Study Finds RCI Devices Increase Indoor Ozone and Are Relatively Ineffective at Particle Removal

By Jim Rosenthal, 2/10/2007

This study shows that the RCI (radiant catalytic ionization) Air Cleaning Devices produce fairly significant levels of ozone and are less effective than a standard air filter at removing 2 micron sized particles.

Researchers at the University of Cincinnati have found that the RCI "air cleaning device" produces a significant amount of ozone and is relatively ineffective at removing particles from the air. Their study written by Sergey Grinshpun, et. al. and entitled "Control of Aerosol Contaminants in Indoor Air" was published in Environmental Science and Technology, Vol. 41, No. 2, 2007.

The product tested was supplied by Ecoquest and it combines unipolar ion emissions and photocatalytic oxidation promoted by the "radiant catalytic ionization" (RCI) technique. The researchers found that when an RCI device was placed in a 24.3 cubic meter chamber (10'X11'X8') it increased the ozone level in the chamber from 6 ppb to over 50 ppb in just 35 minutes. The FDA has established 50 ppb of ozone as the maximum allowable level in a room with an ozone generating medical device. However, currently no federal agency regulates the ozone allowed for household air cleaning devices. The researchers also found that the RCI device pushed the level of ozone in a "bathroom" sized chamber over the 50 ppb in just 5 minutes. This would indicate that the "radiant catalytic ionization" (RCI) technology has the potential to create unsafe levels of ozone in small, poorly ventilated rooms. The researchers point out that the RCI devices "were tested in non-ventilated chambers (no air exchange) as it is known that portable air cleaners are perceived to be primarily beneficial in poorly ventilated spaces."

The manufacturers and marketers of the RCI product claim that the device is effective at removing particles from the air. However, when the researchers tested the particle removal efficiency of the device, they found that after 120 minutes of continuous operation in the 10'X11'X8' chamber it was less effective than a standard pleated filter in removing 2 micron sized particles. The filter was in a system set to provide just 2.5 air exchanges per hour.

Using NACL particles of various sizes as the challenge particles the study showed that the RCI device had a Clean Air Delivery Rate (CADR) of 32.4 cfm on particles at .041 microns, a CADR of 32.1 cfm on particles at 0.13 microns, a CADR of 29.4 on 0.499 micron particles and a CADR of 23.5 on particles of 2 microns. Most homes have a higher air infiltration rate than this. In other words, in a ventilated space the net effect of running the RCI device would be zero on these particle sizes.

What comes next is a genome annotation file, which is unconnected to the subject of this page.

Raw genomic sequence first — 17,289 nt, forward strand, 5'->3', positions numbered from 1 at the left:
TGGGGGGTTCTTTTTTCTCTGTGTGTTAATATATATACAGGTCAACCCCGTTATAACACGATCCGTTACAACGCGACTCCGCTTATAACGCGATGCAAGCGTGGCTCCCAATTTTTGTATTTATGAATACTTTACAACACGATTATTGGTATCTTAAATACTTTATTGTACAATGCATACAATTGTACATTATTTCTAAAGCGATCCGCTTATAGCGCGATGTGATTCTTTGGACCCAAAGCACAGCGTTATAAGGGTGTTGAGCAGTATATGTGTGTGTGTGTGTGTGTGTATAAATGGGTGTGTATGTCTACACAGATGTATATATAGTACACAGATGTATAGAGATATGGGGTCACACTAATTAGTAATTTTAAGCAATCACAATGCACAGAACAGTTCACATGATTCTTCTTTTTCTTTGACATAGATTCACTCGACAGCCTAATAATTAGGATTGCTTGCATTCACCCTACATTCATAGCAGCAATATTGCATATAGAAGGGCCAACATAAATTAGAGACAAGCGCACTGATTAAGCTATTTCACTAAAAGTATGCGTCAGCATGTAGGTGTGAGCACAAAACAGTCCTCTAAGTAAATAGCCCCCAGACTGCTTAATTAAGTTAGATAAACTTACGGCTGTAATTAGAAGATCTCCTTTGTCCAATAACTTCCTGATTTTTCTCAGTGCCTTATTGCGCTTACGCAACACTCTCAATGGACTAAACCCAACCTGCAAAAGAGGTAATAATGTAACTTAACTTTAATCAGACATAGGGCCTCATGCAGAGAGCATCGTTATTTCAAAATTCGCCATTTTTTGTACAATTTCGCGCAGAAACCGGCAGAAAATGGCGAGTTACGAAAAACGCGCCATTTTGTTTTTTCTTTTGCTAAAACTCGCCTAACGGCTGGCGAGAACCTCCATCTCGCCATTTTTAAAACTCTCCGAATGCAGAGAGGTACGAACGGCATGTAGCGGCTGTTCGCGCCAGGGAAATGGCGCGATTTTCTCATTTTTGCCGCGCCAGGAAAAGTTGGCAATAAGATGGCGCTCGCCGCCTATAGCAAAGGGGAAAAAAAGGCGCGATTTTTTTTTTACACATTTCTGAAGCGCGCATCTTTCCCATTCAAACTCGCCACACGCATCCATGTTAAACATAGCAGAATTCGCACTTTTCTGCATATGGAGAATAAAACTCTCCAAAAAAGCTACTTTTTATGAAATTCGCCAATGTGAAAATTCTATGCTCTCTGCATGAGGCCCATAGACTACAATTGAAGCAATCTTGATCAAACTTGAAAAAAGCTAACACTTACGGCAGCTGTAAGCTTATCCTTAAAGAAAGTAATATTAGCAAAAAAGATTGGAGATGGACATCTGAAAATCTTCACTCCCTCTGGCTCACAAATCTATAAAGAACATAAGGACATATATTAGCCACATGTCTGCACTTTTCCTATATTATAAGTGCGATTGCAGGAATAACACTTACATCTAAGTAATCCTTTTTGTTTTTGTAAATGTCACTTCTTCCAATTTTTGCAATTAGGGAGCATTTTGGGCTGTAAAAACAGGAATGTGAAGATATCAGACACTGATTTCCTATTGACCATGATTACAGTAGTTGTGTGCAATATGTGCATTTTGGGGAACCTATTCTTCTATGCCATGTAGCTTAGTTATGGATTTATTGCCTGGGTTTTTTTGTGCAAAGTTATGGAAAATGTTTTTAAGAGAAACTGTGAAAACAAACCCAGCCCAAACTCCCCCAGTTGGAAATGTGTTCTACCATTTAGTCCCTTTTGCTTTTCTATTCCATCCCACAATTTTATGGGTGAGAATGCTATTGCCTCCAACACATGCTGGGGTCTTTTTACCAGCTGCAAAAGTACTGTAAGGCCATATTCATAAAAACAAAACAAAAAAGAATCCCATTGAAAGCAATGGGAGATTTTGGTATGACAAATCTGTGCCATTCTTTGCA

The researchers compared the particle removal performance of the RCI device with a MERV 8 pleated filter. The MERV 8 pleated filter is tested to have an average efficiency of greater than 70% on particles of 3 microns and above. It is not particularly effective at smaller sized particles and there are no claims made that it is. For example, in recent tests performed by LMS Technologies a MERV 8 filter had an efficiency of 5.5% on 0.4 micron sized particles and an efficiency of 59.9% on 2 micron sized particles. This study found that the RCI device was twice as effective at removing 0.4 micron sized particles as a MERV 8 filter. One would assume that this would give an efficiency for the RCI device on 0.4 micron sized particles of less than 15%. In the case of 2 micron sized particles the MERV 8 filter (with 2.5 ACH) was more efficient than the RCI device. So, in other words, the MERV 8 filter running at a moderate level of usage would do a better job at removing particles of 2 microns and above in a whole house than the RCI device could do while running continuously in a 110 square foot room.

This conclusion was supported by the fact that the researchers tested the particle removal efficiency of the HEPA (High Efficiency Particulate Arresting) filter attached to the test chamber. They found that while running the system at a rate that would provide 2.5 air changes per hour (this works out to be just 37.4 cfm) the HEPA filter was 3 times more effective at removing particles than the RCI device. Most stand alone HEPA air purifiers designed for one room use will provide approximately 100 cfm on medium. This would mean that a stand alone HEPA in this same chamber would be 8 times more effective at removing particles than the RCI device. Further comparison testing is required to confirm this conclusion.

The researchers also tested the photocatalytic oxidation process of the RCI device on cell structures. In the smaller 3'X4'X8' chamber they concluded that the high concentrations of hydroxyl radicals and other Reactive Oxygen Species (ROS) had detrimental effects on cell structures. These effects included the destruction of the outer membrane of cells, the alteration of the cell DNA and RNA, and the oxidation of enzymes causing inhibition of cell respiration and cell death. These tests were conducted on virus and bacteria samples that have relatively thin cell walls. However, Hydroxyl Radicals and other ROS's are classified as "free radicals" and have been known to have a link in humans for diseases ranging from alzheimers to heart attacks. The effects of large concentrations of airborn free radicals was not included in this research. Further testing would certainly be warranted.

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